Of course, the slang for this process is "kickbacks," which range from dinner, drink and a show (considered OK and even a legit business expense) to paper sacks of small bills with nonconsecutive serial numbers (against regulation and criminal law). And I don't bring this up because I have an active imagination, but rather because it's not very hard to find recent examples of the shadier sort of such incentivization as it impacts investments in hedge funds. Hell, it was only five years ago that the Comptroller of the State of New York plead out on charges that he had directed investment by NY State's $125mm pension fund in exchange for a cool million bucks in travel and fees. It is not a possibility of great novelty.

The absence of another plausible explanation, evidential or anecdotal, for such heedless reliance on hedge funds suggests that closer scrutiny is warranted. Naturally, incompetence is another plausible explanation, but no one has ever let their incompetence get in the way of a little greed. But there are a whole bunch of otherwise voiceless public employees who should be taking up the issue with their plan administrators and local regulatory/law authorities.

Posted by mrbrent at 12:10 PM

gop debate

So I took a little time and tried to make it through as much of last night's debates as I could. Actually I had intended to watch at least all of the big kid's debate, but I just could not. I know that at a certain point in time, there is nothing I would have enjoyed more than watching the prelims, just for the sport of it, and then once we had social media so that we were MST3King it to each other on a potentially global platform, well, it was hard to beat that.

I didn't make it! At a certain point the glee of being snarky and Getting Off a Good One was subsumed with a bleak, bleak pessimism, not just at the caricatures that call themselves candidates or the utter untethered-ness of both the candidates and the moderators, but at the entirety of the thing. The reliance of blind references to exceptionalism, the barely-concealed contempt for the poor and the aged, the cynical attribution of the sins of planks of the GOP platform to the administration of power. Hell, even the fundamental misunderstanding of What Presidents Do, I'll throw that in as well (although that may be a failing of all candidates on all sides, dealing with the realities of political campaigns for an electorate about as smart and sophisticated as a bag of hammers).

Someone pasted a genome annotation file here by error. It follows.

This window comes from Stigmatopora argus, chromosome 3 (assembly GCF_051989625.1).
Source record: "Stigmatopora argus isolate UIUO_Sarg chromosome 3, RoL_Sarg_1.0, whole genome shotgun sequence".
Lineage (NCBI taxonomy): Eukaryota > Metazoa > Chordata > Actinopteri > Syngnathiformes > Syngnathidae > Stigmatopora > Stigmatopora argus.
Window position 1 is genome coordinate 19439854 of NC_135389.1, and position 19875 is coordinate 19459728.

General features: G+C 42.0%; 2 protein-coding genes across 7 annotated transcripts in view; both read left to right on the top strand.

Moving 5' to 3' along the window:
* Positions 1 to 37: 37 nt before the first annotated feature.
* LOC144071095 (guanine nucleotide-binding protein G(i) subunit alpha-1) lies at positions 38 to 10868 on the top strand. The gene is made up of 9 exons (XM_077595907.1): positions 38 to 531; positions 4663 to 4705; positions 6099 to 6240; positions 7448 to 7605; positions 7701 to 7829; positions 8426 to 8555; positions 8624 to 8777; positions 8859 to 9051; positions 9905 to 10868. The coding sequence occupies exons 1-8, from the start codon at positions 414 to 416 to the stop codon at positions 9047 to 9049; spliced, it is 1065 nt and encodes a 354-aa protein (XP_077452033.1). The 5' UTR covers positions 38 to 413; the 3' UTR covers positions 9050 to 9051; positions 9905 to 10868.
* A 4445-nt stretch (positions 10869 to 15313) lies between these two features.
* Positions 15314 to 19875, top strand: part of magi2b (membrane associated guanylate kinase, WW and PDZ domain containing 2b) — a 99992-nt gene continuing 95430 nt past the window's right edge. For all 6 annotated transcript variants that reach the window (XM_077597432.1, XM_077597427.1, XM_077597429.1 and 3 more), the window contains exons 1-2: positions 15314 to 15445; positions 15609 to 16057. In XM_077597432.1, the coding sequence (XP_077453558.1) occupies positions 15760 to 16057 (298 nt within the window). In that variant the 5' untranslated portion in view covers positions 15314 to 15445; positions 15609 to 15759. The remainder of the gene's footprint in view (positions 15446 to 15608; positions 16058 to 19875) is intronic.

Sure there were some misstatements! Some friction! Some inability to actually recite words that were memorized! Hoo boy! Remember how such things marginalized Sarah Palin into obscurity forever? Oh right. But this morning I did realize that I have an actual serious question, the answer to which I do not have a grasp on, and maybe some smart people will take this up in a considered dialogue.

Serious question: assuming that there is a certain amount of artifice to running for office, and that it has ever been thus, and that this artifice has always been a bit of a self-conscious endeavor (inasmuch as, say, a candidate knows that one must give lip service to being "tough on crime" while at the same time being entirely aware that the topic like all topics can no more be distilled into three words than one can have a war on a noun), are the current surviving crop of GOP candidates engaging in the normal amount (i.e., a lot) of self-consciousness with regard to the artifice, or are they actually somehow believing in full earnestness what they are saying? For example: that a no-fly zone imposed on everyone up to and including the Russians would be if not a 100-years-later reiteration of the assassination of Archduke Ferdinand at least a train-wreck of historic proportions? That the elimination of payroll tax will accomplish anything other than the drastic and sudden defunding of social security? That the capital requirements of Dodd-Frank are not keeping banks from being too big too fail because they are prohibiting banks from being too big too fail?

Because, and I have repeatedly committed the sin of naivety, it struck me for the first time that this might be the case.

(And of course if you need some old-timey woodshed recapping of last night's very boring events, there is no source better than Jeb Lund for Rolling Stone.)

Posted by mrbrent at 10:10 AM